Black student suspended for locs, but school says it wasn’t discrimination | ET REALITY

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The same week his state banned racial discrimination based on hairstyleA black high school student in Texas was suspended because school officials said his locomotives violated the district’s dress code.

Darryl George, a junior at Barbers Hill High School in Mont Belvieu, received an in-school suspension after he was told his hair fell below his eyebrows and earlobes. George, 17, wears his hair in thick, twisted dreadlocks tied on top of his head, said his mother, Darresha George.

George served his suspension last week. His mother said he plans to return to the Houston-area school on Monday, wearing her dreadlocks in a ponytail, even if he is required to attend an alternative school as a result.

The incident echoes debates over hair discrimination in schools and in the workplace and is already putting the state’s newly enacted CROWN Act, which went into effect Sept. 1, to the test.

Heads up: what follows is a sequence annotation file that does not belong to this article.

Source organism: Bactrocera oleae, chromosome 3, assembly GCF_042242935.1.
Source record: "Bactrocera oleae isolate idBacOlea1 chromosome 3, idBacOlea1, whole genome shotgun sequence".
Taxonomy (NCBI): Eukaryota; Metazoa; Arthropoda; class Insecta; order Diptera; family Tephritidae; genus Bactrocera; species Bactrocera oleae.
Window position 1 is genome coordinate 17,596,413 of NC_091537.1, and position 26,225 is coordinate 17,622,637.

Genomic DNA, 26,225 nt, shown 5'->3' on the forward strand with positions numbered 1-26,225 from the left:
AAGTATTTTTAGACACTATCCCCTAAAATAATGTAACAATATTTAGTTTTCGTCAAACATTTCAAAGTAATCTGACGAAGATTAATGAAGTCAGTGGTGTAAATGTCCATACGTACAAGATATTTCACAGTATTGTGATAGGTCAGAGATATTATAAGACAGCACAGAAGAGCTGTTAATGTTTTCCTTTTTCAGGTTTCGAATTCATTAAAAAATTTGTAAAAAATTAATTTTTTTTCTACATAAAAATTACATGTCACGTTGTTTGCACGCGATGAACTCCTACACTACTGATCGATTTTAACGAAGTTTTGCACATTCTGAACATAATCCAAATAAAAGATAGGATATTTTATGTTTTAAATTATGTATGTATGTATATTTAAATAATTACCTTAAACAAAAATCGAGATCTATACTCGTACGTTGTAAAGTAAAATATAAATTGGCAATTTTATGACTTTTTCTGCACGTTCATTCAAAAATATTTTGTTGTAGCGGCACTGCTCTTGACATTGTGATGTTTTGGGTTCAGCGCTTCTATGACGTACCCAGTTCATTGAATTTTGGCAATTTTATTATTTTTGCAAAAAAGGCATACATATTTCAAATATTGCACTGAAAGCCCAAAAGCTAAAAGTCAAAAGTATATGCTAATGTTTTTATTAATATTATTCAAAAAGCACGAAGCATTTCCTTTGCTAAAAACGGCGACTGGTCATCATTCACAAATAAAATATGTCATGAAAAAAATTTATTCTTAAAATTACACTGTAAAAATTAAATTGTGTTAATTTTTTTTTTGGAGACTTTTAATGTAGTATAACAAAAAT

The law, an acronym for “Creating an Open and Respectful World for Natural Hair,” aims to prohibit hair discrimination based on race and prohibits employers and schools from penalizing people for hair texture or protective hairstyles, including afros, braids, dreadlocks and twists. or Bantu knots. Texas is one of 24 states that has enacted a version of the CROWN Act.

A federal version of the CROWN Act passed the House of Representatives last year, but was unsuccessful in the Senate.